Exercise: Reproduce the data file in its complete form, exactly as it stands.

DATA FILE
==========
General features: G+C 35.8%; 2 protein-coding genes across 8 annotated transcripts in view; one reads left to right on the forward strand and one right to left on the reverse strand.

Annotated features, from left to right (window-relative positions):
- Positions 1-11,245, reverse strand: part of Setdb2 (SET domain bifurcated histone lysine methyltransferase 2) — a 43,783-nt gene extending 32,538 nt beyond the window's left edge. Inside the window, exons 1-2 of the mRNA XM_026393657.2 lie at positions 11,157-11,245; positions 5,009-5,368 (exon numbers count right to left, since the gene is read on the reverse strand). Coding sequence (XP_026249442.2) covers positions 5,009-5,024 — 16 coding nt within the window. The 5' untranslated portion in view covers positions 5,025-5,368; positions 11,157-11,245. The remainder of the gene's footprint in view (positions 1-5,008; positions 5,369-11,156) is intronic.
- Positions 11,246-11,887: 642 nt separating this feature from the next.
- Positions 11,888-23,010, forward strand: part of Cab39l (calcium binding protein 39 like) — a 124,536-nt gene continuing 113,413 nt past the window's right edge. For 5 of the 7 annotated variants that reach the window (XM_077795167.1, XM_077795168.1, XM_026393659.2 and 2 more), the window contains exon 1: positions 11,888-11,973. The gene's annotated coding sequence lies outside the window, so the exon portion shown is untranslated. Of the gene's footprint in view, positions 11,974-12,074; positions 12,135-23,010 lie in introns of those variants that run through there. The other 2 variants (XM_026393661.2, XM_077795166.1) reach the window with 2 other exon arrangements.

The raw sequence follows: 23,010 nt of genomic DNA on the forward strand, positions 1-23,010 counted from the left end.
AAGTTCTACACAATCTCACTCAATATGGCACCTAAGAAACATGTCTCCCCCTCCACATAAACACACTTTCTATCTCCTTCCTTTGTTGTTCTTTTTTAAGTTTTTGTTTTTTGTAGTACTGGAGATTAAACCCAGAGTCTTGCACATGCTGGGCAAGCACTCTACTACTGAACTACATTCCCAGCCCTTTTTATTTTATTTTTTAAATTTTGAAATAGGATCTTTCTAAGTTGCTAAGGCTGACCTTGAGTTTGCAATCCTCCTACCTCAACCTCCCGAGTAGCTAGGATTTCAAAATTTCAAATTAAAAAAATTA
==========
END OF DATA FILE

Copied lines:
General features: G+C 35.8%; 2 protein-coding genes across 8 annotated transcripts in view; one reads left to right on the forward strand and one right to left on the reverse strand.

Annotated features, from left to right (window-relative positions):
- Positions 1-11,245, reverse strand: part of Setdb2 (SET domain bifurcated histone lysine methyltransferase 2) — a 43,783-nt gene extending 32,538 nt beyond the window's left edge. Inside the window, exons 1-2 of the mRNA XM_026393657.2 lie at positions 11,157-11,245; positions 5,009-5,368 (exon numbers count right to left, since the gene is read on the reverse strand). Coding sequence (XP_026249442.2) covers positions 5,009-5,024 — 16 coding nt within the window. The 5' untranslated portion in view covers positions 5,025-5,368; positions 11,157-11,245. The remainder of the gene's footprint in view (positions 1-5,008; positions 5,369-11,156) is intronic.
- Positions 11,246-11,887: 642 nt separating this feature from the next.
- Positions 11,888-23,010, forward strand: part of Cab39l (calcium binding protein 39 like) — a 124,536-nt gene continuing 113,413 nt past the window's right edge. For 5 of the 7 annotated variants that reach the window (XM_077795167.1, XM_077795168.1, XM_026393659.2 and 2 more), the window contains exon 1: positions 11,888-11,973. The gene's annotated coding sequence lies outside the window, so the exon portion shown is untranslated. Of the gene's footprint in view, positions 11,974-12,074; positions 12,135-23,010 lie in introns of those variants that run through there. The other 2 variants (XM_026393661.2, XM_077795166.1) reach the window with 2 other exon arrangements.

The raw sequence follows: 23,010 nt of genomic DNA on the forward strand, positions 1-23,010 counted from the left end.
AAGTTCTACACAATCTCACTCAATATGGCACCTAAGAAACATGTCTCCCCCTCCACATAAACACACTTTCTATCTCCTTCCTTTGTTGTTCTTTTTTAAGTTTTTGTTTTTTGTAGTACTGGAGATTAAACCCAGAGTCTTGCACATGCTGGGCAAGCACTCTACTACTGAACTACATTCCCAGCCCTTTTTATTTTATTTTTTAAATTTTGAAATAGGATCTTTCTAAGTTGCTAAGGCTGACCTTGAGTTTGCAATCCTCCTACCTCAACCTCCCGAGTAGCTAGGATTTCAAAATTTCAAATTAAAAAAATTA